Everyone knows that the Eurozone suffered a crisis from 2010 to 2012, as periphery countries could no longer sell their debt. A superficial analysis puts this down to profligate governments, but look more closely and it becomes clear that the formation of the Euro itself led to an excessive monetary stimulus in these periphery countries. This is widely understood.
But this is not the whole story. It leaves out one key element that is vital if we are to understand the situation today. Here is a chart of nominal wage growth (compensation per employee) in the Eurozone and selected countries within it before the Great Recession.
|Percentage change in compensation per employee (annual): source OECD Economic Outlook|
Between 2000 and 2007 German wages increased by less than 10% compared to over 20% in the Eurozone as a whole (which of course includes Germany). This difference was not primarily caused by excessive growth in the periphery countries: wages in France, Belgium, the Netherlands, Italy and Spain all increased by between 20% and 30%. The outlier was Germany.
Of course growth in nominal wages of less than 2%, and sometimes less than 1%, is not consistent with a consumer price inflation target of close to 2%. It was for this reason that the ECB lowered short term interest rates from 4.4% in 2000 to 2.1% in 2004. They were not worried by excessive inflation in the periphery - they had to lower rates to counteract the effect of low nominal wage growth in Germany. 
So the reason why Germany seems to have largely escaped the second Eurozone recession of 2012/3 is that it pursued (perhaps unintentionally) a beggar my neighbour policy within the Eurozone. Low nominal wage growth in Germany led to lower production costs and prices, which allowed German goods to displace goods produced in other Eurozone countries both in the Eurozone and in third markets. This might make sense if Germany had entered the Eurozone at an uncompetitive exchange rate, but my own analysis suggests it did not, and Germany’s current relative cyclical position and its current account surplus confirm this.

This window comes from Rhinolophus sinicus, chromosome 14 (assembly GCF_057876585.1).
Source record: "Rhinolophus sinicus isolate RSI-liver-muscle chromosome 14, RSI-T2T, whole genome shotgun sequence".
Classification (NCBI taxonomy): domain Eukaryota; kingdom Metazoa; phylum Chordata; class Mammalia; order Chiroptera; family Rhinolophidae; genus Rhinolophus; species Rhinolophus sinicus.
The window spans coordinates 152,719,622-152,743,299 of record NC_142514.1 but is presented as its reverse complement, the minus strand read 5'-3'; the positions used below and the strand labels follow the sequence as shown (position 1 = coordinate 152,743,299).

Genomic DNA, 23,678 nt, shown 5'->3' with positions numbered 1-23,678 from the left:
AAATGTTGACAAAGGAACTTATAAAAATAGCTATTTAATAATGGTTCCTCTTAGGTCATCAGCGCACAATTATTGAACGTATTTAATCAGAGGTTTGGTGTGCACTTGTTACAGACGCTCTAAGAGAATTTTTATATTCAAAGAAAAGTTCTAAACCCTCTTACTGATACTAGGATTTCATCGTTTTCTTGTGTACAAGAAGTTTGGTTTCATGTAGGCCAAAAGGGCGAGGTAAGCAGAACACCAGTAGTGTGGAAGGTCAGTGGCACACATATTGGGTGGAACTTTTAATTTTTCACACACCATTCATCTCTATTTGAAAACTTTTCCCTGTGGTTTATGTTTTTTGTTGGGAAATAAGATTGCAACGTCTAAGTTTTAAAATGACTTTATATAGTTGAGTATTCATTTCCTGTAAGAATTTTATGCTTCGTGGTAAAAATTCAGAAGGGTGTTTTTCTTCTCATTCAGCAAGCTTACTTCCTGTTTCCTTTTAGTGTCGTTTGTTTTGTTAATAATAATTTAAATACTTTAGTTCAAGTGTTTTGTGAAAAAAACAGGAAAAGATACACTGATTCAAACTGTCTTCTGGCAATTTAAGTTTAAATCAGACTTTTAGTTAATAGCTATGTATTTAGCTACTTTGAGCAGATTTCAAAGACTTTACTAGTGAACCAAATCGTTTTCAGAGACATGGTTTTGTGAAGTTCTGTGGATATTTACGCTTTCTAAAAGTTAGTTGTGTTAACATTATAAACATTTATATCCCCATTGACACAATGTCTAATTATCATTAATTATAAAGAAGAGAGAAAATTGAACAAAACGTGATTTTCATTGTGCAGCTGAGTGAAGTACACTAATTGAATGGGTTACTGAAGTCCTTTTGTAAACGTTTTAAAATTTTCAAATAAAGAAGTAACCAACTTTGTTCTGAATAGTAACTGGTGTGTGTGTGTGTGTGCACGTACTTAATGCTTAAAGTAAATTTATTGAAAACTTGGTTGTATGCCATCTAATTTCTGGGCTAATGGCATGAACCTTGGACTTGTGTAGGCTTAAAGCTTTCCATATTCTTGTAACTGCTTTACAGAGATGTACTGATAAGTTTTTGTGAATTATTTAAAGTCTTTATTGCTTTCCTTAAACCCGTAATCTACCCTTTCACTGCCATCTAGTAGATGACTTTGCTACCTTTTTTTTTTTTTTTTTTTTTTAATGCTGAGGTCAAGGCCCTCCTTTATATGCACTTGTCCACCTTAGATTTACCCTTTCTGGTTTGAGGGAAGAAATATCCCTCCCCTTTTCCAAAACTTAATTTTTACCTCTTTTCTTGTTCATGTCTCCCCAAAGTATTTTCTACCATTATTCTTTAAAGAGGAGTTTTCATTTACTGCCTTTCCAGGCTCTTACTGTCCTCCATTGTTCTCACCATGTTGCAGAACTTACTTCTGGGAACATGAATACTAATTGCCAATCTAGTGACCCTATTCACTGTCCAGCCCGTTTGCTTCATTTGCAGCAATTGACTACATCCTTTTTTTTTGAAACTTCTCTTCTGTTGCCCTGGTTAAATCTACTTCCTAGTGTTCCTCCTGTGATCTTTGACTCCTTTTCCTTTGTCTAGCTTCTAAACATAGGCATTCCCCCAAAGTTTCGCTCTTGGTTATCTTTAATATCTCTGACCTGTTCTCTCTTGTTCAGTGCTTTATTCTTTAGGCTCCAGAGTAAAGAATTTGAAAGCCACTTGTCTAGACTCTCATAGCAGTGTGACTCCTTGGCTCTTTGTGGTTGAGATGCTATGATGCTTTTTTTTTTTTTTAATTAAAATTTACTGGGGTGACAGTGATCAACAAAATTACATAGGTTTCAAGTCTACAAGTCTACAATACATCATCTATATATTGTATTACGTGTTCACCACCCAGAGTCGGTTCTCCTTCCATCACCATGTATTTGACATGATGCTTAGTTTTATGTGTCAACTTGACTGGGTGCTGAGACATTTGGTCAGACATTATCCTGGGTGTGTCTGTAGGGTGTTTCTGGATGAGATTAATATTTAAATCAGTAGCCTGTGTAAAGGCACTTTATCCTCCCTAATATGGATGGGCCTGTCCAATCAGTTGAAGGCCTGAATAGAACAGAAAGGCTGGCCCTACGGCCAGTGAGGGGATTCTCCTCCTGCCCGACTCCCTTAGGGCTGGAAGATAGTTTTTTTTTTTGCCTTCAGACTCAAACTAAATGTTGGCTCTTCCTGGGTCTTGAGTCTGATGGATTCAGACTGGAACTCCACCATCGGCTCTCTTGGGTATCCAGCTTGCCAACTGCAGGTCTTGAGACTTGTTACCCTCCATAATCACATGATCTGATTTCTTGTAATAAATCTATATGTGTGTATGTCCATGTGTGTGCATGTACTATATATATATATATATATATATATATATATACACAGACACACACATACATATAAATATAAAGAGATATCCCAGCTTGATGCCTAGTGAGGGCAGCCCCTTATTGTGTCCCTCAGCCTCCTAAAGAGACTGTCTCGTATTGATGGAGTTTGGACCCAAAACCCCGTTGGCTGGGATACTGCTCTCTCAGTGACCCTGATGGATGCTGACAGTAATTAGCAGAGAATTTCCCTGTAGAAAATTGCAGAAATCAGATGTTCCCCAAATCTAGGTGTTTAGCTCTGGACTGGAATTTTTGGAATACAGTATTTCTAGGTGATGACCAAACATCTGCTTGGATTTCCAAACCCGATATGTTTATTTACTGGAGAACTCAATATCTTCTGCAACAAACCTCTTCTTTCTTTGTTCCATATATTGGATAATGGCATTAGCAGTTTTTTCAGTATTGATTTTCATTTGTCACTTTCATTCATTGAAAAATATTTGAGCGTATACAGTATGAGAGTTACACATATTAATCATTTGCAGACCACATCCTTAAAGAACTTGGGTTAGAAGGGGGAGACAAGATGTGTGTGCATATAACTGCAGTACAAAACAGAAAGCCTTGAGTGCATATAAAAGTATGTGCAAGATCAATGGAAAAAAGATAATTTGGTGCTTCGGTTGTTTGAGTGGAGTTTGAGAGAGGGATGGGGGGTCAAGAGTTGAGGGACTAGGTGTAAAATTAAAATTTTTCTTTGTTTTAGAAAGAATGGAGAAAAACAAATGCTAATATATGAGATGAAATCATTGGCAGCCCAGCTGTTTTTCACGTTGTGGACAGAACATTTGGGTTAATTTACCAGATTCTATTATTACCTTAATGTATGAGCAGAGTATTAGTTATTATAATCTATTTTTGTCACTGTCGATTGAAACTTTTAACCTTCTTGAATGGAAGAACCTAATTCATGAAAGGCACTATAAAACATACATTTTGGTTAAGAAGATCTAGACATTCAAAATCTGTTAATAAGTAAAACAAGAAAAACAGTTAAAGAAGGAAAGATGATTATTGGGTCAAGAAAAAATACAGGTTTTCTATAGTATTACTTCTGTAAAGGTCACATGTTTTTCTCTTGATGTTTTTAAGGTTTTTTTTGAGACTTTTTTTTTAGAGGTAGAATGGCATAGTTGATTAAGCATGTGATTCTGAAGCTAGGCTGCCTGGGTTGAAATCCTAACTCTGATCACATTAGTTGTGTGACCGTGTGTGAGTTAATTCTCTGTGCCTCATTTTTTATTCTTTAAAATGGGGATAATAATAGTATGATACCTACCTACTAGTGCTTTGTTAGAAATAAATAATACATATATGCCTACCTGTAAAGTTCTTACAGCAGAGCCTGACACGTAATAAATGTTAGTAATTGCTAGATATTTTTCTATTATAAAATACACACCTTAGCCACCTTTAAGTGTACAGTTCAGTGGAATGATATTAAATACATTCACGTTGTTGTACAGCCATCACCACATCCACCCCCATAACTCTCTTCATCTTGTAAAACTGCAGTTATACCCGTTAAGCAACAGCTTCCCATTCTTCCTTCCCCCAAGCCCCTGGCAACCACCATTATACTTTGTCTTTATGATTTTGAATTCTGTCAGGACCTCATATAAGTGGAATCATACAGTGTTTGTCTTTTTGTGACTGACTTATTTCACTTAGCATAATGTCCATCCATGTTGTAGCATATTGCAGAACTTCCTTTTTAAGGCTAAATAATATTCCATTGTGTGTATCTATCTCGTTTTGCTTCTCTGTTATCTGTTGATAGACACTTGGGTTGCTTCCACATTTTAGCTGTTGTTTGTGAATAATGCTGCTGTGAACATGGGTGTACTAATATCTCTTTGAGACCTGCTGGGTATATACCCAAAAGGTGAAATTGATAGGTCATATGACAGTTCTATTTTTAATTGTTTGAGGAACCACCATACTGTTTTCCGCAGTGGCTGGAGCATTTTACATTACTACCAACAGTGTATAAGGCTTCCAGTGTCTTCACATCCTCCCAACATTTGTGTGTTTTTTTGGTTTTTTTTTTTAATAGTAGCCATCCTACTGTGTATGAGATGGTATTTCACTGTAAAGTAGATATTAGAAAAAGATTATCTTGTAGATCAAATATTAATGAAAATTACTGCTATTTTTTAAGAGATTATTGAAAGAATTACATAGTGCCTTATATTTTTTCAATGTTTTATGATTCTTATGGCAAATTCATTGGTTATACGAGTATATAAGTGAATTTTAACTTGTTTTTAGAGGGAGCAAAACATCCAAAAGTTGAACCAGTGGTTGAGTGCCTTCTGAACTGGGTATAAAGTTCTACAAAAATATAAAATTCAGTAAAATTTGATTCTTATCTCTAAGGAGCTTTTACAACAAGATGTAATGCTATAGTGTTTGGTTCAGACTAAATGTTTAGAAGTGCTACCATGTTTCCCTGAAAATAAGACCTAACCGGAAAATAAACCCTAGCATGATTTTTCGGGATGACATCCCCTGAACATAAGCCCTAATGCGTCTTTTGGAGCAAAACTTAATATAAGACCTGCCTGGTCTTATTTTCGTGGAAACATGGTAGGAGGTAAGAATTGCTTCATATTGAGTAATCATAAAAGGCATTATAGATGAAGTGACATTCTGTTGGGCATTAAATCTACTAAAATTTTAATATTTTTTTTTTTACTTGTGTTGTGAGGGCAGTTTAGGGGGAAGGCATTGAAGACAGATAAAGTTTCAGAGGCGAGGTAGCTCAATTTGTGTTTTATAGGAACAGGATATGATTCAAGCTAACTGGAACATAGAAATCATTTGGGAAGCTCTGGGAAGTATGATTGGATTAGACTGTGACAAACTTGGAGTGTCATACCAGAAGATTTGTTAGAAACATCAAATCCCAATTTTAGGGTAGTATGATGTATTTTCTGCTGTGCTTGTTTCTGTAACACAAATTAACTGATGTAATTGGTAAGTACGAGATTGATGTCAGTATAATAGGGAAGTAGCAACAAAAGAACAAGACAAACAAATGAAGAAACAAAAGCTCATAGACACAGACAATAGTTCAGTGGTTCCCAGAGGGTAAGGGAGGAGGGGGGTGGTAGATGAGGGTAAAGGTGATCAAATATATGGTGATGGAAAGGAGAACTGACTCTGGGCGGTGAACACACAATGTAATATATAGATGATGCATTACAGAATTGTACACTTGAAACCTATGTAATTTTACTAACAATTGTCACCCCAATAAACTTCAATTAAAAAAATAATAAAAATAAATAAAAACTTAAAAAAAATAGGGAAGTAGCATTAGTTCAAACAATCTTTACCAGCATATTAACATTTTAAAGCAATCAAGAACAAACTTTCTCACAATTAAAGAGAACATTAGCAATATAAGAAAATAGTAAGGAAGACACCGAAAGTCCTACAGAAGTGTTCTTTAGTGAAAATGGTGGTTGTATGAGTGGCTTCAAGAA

As I argued in an earlier post, I do not think this divergence in cyclical position is the main reason why Germany resists expansionary measures in the Eurozone. But it is a lot easier to take up these obstructive positions when you are benefiting from this beggar my neighbour policy, and other countries that have suffered as a result appear not to understand what you have done.
 One of the comments on my earlier post tried to justify this beggar my neighbour policy using the following argument. Although the ECB's inflation target was close to 2%, they suggested that inflation below this was clearly desirable. What the Eurozone provided was an incentive system to try and achieve below target inflation by becoming more competitive. Germany had successfully risen to this challenge, and now it was up to other countries to try and do the same. Now if this competitiveness had been achieved by improvements in productivity, then this idea - although still mistaken - would be worth discussing. When it is achieved by cutting nominal wages (such that real wage increases are below productivity growth), it is not clear what efficiency gains are being achieved.
Postscript: Simon Tilford of the Centre for European Reform makes much the same argument here (HT Zoe Keller).